Wednesday, December 22, 2010

It's My Obsession




I'm a woman possessed. Or maybe that's obsessed. I absolutely can't get any work done because I'm still going through the Museum of the City of New York's online collection portal. This is becoming a problem, I can tell. But, I wouldn't say it's for naught because I did find photos of Billy Baldwin's former apartment at Sutton Place. I first saw photos of this apartment a few years ago while reading an old magazine from the 1930s. Then, Adam Lewis included additional photos in Billy Baldwin: The Great American Decorator. And now, the MCNY website has even more. I'm starting to feel like I like I know Baldwin's apartment better than I do my own. I guess that's what happens when you become design obsessed. Or maybe that's design possessed.




According to Lewis' book, the sofa and club chair were upholstered in pale blue leather. The curtains were white satin handpainted with dancing figures.




Have you noticed that in today's quest for perfection, we no longer see visible cords and electrical outlets in interior photos? This photo is a breath of fresh air. That, and it makes me feel better about the cords and outlets that are rather prominent looking in my own home.




I believe that this might be a bedroom.




Billy Baldwin's bathroom. Does that swag look like it's painted on the wall? A little odd, but kind of charming at the same time.



All photos: Gottscho-Schleisner, Inc., Residence of Wm. W. Baldwin, 2 Sutton Place. 1939. From the Collections of the Museum of the City of New York.

23 comments:

  1. What do you think is behind the screen on the right in the first photo?

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  2. Stephen, I wondered the very same thing, and for the life of me I can't figure it out. I have looked at the other photos, and they don't seem to offer up any clues. Here is another shot which includes said screen:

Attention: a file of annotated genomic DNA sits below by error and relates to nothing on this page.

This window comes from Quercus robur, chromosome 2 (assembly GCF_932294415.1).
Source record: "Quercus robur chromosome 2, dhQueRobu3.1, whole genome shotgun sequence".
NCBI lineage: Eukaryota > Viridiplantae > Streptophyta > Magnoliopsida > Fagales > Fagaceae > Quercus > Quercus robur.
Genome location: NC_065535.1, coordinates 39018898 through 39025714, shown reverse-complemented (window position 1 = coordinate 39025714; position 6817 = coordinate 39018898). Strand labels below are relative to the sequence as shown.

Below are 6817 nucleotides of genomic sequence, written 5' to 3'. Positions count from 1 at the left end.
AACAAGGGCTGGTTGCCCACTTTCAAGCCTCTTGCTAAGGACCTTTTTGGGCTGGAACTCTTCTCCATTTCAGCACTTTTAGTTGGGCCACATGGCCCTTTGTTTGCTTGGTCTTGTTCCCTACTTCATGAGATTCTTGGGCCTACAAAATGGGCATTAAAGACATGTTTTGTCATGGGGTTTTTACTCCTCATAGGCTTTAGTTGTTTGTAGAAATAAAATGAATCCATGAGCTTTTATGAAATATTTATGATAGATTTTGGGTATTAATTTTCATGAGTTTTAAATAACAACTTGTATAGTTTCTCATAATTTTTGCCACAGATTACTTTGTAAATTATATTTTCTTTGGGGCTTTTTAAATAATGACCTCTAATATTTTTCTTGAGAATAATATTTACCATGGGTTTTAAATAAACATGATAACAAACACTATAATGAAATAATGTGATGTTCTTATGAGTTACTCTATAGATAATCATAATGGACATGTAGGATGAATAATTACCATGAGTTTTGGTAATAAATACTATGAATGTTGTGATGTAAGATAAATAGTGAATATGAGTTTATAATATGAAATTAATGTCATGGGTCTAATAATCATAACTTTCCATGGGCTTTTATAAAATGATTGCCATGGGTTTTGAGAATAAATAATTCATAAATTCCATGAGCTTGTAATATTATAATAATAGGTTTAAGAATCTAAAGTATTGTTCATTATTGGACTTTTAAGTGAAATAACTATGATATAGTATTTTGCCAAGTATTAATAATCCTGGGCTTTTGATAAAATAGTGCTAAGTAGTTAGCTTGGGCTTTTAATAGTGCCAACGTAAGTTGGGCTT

http://collections.mcny.org/MCNY/C.aspx?VP3=CMS3&VF=MNY_HomePage#/ViewBox_VPage&VBID=24UP1GPFVO4&IT=ZoomImageTemplate01_VForm&IID=2F3XC5U9I7UB&PN=3&CT=Search

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  3. i think that the swag was painted on! also, the dancers on the curtains hark back to Evergreen House in Baltimore, where the theatre has handpainted dancers by Leon Bakst.

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  4. Perhaps a bar behind the screen? Not sure why it would be hidden.
    Love that you said that about the cords/outlets!

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  5. Perhaps it's just me, but a Knole-style sofa upholstered in pale blue leather does not thrill me in any fashion. And don't you find the chair placement extremely odd? Styling was certainly odd back then. I've noticed this in masses of 1930s and 1940s photographs of rooms, ie chairs etc being moved into odd positions that bear no relationship to life.

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  6. I have always enjoyed studying the photos of Billy Baldwin projects to analyze the furniture plan, usually very interesting. I couldn't reach the link for another view with the folding screen, but my guess was that it was hiding a bar although I also could not understand why. I presume a kitchen/kitchenette is behind doors at that screen. And that is a (false?) fireplace opposite the tall, multi-functional cabinet. He was able to get two seating groups with what I presume would have a dining table (not that he ever ate there) in the foyer.